|Pioneer Life in the Homes and Woods of the Queen Charlotte Islands|
|One road that comes straight
to the Port Clements Museum.
Only the history changes.
|Finding Port Clements is simplicity itself: One highway, drive up
it until you get there. There's enough history once you've heard about it to make the passing scene
interesting, even the boring bits. The first 35 kms hugs the shore following the route used from
earliest settlement days to get to homesteads at Tlell River where the land is flat and attractively
arable. About 20 km from Skidegate, look for the orange-and-white leading marks on the landward side
which marks the end of the amazingly long bar extending north from Sandspit.
At the Tlell River bridge, we pick up the route of Mexican Tom's walking trail to Port Clements. Straight to Port -- from one of the little knolls on this road you can see 55 utility poles at the same time. The route was surveyed in 1920 to turn the trail into a road of sorts.
|One highway built in stages over many years.|
|It was sort of a road because it was built of two
2x12 planks for each tire laid end to end. Sergius de Bucy remembers driving from Port Clements 72 years
ago (1932) when there was a pullout at the top of each little rise. It became easier with practice,
Sergius said, but you had to be careful to check for oncoming cars before starting each section. If two
cars met in the middle, one had to back up to the nearest hilltop and backing up was much more
challenging. And that was after the road had been 'improved' in its second year by the addition of a
six-inch plank on either side.
The museum's own Betty Dalzell also travelled that route and she remembers it more for the problems with trying to get up a six per cent grade out of the river valley on wet planks. Hills and curves were planked across instead of end to end to make the harder bits at least possible.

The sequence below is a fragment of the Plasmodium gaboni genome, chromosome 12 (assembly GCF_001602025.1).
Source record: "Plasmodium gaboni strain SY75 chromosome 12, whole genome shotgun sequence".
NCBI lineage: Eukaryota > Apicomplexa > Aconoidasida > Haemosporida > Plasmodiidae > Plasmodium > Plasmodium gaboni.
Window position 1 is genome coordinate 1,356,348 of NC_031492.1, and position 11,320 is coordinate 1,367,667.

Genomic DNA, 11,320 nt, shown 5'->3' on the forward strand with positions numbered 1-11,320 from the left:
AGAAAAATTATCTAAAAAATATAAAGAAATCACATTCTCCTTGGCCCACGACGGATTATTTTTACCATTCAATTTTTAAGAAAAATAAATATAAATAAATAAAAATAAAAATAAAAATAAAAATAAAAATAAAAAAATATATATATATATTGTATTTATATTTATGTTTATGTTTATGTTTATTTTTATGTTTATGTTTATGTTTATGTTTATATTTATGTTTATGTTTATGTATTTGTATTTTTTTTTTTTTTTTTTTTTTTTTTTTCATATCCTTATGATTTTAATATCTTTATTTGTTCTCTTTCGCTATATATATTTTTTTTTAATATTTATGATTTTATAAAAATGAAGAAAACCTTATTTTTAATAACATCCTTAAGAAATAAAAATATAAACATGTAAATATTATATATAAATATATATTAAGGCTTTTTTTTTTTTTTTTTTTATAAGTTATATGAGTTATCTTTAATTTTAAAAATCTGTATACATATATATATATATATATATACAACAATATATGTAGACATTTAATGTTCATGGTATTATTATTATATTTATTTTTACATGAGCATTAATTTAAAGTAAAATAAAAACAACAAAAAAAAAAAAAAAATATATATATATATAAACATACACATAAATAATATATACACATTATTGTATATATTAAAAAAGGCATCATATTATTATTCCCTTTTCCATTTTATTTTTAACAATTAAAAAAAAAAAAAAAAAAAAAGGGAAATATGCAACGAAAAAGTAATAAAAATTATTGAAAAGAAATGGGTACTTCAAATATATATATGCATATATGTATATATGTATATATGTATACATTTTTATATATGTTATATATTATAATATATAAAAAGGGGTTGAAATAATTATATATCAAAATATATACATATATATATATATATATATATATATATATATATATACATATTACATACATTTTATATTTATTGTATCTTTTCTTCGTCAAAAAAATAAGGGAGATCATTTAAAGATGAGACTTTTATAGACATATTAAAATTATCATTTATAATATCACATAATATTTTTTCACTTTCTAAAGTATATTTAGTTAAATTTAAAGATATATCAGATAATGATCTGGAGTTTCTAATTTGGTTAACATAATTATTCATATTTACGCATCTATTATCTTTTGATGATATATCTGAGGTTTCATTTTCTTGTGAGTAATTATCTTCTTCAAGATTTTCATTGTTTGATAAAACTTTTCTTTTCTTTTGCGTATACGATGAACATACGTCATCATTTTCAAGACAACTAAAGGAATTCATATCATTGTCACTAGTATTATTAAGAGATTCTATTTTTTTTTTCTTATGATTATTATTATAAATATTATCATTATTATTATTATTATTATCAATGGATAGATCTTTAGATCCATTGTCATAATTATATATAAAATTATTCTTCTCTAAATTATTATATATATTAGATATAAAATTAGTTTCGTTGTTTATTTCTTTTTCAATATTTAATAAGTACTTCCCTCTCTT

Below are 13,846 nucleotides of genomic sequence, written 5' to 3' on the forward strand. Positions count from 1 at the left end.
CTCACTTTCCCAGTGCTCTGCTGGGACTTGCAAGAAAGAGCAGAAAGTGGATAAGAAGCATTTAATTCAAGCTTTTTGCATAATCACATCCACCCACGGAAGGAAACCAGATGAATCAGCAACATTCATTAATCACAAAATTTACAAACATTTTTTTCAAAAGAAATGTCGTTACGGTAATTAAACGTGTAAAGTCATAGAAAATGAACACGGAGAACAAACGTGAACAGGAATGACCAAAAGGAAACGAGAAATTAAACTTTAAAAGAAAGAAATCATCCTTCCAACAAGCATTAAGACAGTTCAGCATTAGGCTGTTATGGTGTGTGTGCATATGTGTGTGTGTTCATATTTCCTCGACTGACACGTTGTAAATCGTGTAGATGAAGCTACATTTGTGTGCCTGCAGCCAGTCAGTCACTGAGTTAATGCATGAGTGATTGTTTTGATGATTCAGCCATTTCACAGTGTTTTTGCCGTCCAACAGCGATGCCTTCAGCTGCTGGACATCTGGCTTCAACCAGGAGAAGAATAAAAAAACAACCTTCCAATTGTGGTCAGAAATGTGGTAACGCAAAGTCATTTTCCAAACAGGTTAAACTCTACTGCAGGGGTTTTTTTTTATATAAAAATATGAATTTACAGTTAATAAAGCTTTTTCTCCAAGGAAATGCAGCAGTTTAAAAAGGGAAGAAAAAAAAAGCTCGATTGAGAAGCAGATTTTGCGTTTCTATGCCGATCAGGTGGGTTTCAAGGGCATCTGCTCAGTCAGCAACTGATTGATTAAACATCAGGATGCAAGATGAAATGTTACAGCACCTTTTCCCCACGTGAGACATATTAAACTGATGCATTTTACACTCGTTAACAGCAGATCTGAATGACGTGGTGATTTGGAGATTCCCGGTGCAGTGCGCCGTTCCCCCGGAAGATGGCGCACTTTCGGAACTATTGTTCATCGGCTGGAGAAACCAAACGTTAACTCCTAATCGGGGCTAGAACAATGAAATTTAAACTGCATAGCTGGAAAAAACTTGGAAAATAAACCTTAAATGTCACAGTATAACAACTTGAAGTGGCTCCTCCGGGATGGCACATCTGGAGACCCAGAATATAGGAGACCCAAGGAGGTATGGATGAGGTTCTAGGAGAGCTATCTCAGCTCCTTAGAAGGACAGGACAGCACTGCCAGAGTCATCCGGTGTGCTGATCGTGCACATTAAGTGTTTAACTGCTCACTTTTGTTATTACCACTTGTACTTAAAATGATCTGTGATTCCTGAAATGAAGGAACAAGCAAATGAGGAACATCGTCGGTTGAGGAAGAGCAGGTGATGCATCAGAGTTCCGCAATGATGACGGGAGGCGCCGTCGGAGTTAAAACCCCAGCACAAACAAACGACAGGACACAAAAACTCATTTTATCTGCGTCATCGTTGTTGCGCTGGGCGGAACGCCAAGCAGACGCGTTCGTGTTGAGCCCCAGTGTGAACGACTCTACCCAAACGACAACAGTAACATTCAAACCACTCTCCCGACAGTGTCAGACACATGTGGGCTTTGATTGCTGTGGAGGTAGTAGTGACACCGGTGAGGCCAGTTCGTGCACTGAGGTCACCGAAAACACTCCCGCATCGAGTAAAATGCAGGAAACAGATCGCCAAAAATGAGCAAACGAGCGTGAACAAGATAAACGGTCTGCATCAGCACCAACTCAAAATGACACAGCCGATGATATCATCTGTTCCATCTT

|Imagine, while you're whizzing along the
splendid modern road at 100 km/h, driving on a couple of planks feeling that 20 km/h was 'way too fast.
Worry about sliding off or, God forbid, meeting another driver.
Dispite the difficulties, people did travel even before the roads. They would set for a dance walking all day in their Sunday-go-to-meeting fineryand a pair of boots with their dancing shoes in their hands. After literally dancing the night away, they'd walk back home the next day. Fun? Bet they had more fun than 500 channels and nothing to watch on TV. Maybe modern is not always better.
|Halfway along the straight stretch you'll pass the Mayer
Lake park sign, and time for another exercise in historic insight. Mayer Lake was one end of the amazing
pole railway that ran for 12 kms to Port Clements -- that's right two rows of eight-inch logs laid end
to end. The museum collection includes one of the only two log haul tractors ever built, completely
restored and displayed pulling a load of telephone poles along a section of pole railway.
Our tractor is also interesting because it marks the end of the puddled-iron engineering age and the start of steel-built factory machines. Puddled iron is much better than today's weak and hopeless cast iron. The Eiffel Tower, don't forget, is a monument to puddled iron.
Our collection starts with puddled-iron donkey engines and ends with early diesel/ hydraulic production line creations. Some of those production lines, though, are very short indeed.
The plank road was changed to gravel eventually, with not-too-satisfactory results because the gravel tended to sink into the swampy ground. Good base for the modern paving, however.
|Two tourist-y factoids here before we send you off to another page.
First, the road beyond Masset out toward Tow Hill is partly gravel and quite driveable (and worth the
trip). There's a logging road route up the west side of the island from Queen Charlotte City through to
Juskatla west of Port Clements. Ask before you try it. Logging roads here are built with broken rock
like the Coconut Song ("Big ones, small ones, some as big as yer 'ed.") The heavy machines
break it down in time, but if it's fresh your sedan will have trouble.
Lastly, a curious detail. As you drive from Tlell to Port, those rounded shrubs growing in the swamp are Shore Pines, first cousin to the tall slender Lodgepole Pines that grow in the Interior of the province. Good poles, though, on good sites and rated 30-years-in-air the same as Douglas fir -- which doesn't grow in the Charlottes.
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